Rack Centre to expand capacity to 1.5 MW on a trajectory to over 10MW

Rack Centre, one of Africa’s top carrier neutral facilities, is expanding its power capacity to 1.5MW, as the company moves steadily towards over 10MW of power capacity over multiple locations.

Rack Centre has rapidly grown since its establishment in 2013 with a capacity of 350kW, which has grown to the current 750kW as the company grows its service offerings, ensuring reliability 24 hours a day.

Nigeria has had a bad perception with power outage, but Rack Centre boasts of 100 percent service availability since the company went live in 2013, a critical success factor for any company providing carrier neutral data center services.

“We have operated without one second of downtime since our launch in 2013,” said Ayotunde Coker, Rack Centre Managing Director.

In addition to African and Nigerian awards, Rack Centre has received numerous recognitions abroad for its uptime record and track record of exemplary customer satisfaction, including recognition at the DCD Awards in the UK, Datacloud Awards in Monaco, and the Global Carrier Awards at Capacity Europe in London.   Furthermore, the company boasts of being the first commercial company in Sub Saharan Africa to be Tier III Constructed Facility certified by the Uptime Institute. The MD of Rack Centre was awarded the Africa Trailblazer Award by the Uptime Institute in 2018.

“Power availability is a key challenge; however, we also turn that into an advantage. We are power experts and a unique value proposition to customers who do not have steady power for IT infrastructure,” Ayotunde added.

Ayotunde also noted that Rack Center is passionate about lifting startups into complex level businesses through the company’s partnership and incubation network.

“We are creating the future, so unlikely people have all the experience we require.  In Nigeria, we have fantastic available raw talent, so it comes down to leadership context to deliver the best of the raw material which we do at Rack Centre.  The key differentiator is leadership context, vision and delivery excellence, all of which we focus on at Rack Centre,” Ayotunde noted.

The Rack Centre neutral carrier ecosystem comprises carriers such as Orange and other international carriers such as WIOCC and BringCom. Rack Centre has 5 undersea cables servicing the Atlantic Coast of Africa and the cables are directly connected and can be accessed through at least 12 different carriers of over 36 carriers resident at the facility.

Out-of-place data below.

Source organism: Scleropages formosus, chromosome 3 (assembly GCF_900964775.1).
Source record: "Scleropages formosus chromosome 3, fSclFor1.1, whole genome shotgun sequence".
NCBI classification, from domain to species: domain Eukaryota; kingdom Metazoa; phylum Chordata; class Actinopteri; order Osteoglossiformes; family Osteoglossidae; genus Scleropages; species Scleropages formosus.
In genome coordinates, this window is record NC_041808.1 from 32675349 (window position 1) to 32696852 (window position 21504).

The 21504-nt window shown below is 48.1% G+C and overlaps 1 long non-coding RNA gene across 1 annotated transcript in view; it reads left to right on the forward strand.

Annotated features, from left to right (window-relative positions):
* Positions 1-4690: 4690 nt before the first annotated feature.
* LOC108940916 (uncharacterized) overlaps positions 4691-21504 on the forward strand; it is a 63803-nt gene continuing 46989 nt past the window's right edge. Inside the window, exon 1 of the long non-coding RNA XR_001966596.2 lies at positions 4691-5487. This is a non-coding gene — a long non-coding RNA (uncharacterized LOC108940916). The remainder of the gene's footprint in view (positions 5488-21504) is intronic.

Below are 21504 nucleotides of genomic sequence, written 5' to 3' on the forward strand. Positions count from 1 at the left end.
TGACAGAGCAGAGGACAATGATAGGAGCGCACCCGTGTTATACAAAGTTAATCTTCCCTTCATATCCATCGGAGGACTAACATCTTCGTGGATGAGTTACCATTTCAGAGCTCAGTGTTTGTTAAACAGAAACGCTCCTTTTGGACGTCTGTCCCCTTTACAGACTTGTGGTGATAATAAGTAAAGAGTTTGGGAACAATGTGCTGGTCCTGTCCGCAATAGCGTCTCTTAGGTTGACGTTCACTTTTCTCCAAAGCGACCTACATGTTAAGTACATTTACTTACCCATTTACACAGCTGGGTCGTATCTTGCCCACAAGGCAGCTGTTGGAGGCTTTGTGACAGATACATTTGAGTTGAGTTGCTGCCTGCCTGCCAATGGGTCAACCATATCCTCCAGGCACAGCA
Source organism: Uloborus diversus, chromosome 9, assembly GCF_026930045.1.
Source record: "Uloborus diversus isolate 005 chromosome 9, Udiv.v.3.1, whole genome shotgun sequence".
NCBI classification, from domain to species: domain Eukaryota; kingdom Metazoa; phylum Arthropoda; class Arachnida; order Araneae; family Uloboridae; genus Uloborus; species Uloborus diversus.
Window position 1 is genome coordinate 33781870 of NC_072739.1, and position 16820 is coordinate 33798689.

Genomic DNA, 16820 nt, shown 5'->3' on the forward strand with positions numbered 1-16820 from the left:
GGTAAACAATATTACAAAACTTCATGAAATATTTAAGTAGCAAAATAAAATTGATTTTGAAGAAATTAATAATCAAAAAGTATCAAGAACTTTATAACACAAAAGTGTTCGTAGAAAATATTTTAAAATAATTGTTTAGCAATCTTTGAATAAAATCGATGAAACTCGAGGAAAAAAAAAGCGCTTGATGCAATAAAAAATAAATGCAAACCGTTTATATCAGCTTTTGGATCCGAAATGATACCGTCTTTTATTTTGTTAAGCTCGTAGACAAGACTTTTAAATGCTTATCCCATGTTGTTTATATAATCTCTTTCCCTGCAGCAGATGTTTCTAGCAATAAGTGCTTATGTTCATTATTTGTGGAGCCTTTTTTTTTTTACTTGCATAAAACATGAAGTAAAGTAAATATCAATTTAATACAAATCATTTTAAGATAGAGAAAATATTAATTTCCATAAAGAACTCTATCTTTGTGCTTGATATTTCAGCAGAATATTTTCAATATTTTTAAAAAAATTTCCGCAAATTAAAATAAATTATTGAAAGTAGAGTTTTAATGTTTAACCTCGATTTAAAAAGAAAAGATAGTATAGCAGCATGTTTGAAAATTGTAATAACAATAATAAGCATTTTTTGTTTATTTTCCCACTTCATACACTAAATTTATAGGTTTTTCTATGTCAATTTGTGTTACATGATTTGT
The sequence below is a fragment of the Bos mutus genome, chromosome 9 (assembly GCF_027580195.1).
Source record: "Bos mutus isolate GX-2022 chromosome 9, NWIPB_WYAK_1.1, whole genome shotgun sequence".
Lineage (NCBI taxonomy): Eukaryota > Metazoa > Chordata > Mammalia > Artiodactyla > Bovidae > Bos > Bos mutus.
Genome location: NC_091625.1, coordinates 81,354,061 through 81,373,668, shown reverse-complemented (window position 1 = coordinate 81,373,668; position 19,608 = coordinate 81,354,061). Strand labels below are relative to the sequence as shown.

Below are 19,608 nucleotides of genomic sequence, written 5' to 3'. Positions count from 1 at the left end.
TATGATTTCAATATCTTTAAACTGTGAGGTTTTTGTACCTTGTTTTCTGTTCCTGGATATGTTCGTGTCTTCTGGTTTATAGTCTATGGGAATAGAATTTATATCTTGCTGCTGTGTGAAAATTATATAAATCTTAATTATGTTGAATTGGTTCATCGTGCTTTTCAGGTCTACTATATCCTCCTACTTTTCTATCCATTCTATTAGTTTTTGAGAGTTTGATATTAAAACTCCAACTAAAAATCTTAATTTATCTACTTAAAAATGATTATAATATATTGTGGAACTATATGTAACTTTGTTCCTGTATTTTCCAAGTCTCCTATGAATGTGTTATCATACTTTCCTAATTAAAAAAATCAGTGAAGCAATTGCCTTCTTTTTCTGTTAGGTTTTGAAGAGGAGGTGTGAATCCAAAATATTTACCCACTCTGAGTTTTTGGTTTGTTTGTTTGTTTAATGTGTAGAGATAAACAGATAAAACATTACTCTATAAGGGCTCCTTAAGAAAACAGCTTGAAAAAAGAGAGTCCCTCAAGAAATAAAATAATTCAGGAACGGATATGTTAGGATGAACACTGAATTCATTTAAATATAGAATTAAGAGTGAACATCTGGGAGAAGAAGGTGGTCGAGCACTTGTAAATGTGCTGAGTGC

CMC Networks Partners with Teraco

Telecommunications carrier CMC Networks and Teraco have collaborated to improve connectivity and increase the percentage of content hosted within the continent.

Teraco is one of the largest carrier and cloud neutral data centers in Africa, and in this partnership, CMC Networks will tap into Teraco’s Africa Cloud Exchange so as to provide a direct connection within the continent, without the need for international transit.

Local content exchange has remained low in Africa, with most people preferring to host internationally. The Internet Society has engaged local internet communities with the vision of increasing local content hosting to 80 percent.

Europe and the US have been cited as favorable hosting destinations with people citing Africa’s unreliable power, lack of hosting providers and poor intercity connectivity as part of the reasons for hosting abroad.

The partnership between Teraco and CMC will increase the percentage of content hosted within the continent and smoothen intercountry content exchange, without the need for international transit.

“By providing the essential building blocks, the Africa Cloud Exchange greatly assists us to provide our customers with the most direct and best possible cloud experience across the continent with stringent service levels to suit,” said Marisa Trisolino, CEO, CMC Networks.

Teraco has data centers in Cape Town, Johannesburg and Durban, which have more than 5000 cabinets connecting over 50 African countries. Teraco says it is serving more than 400 of Africa’s growing companies, and this partnership is expected to make communication easier between the countries.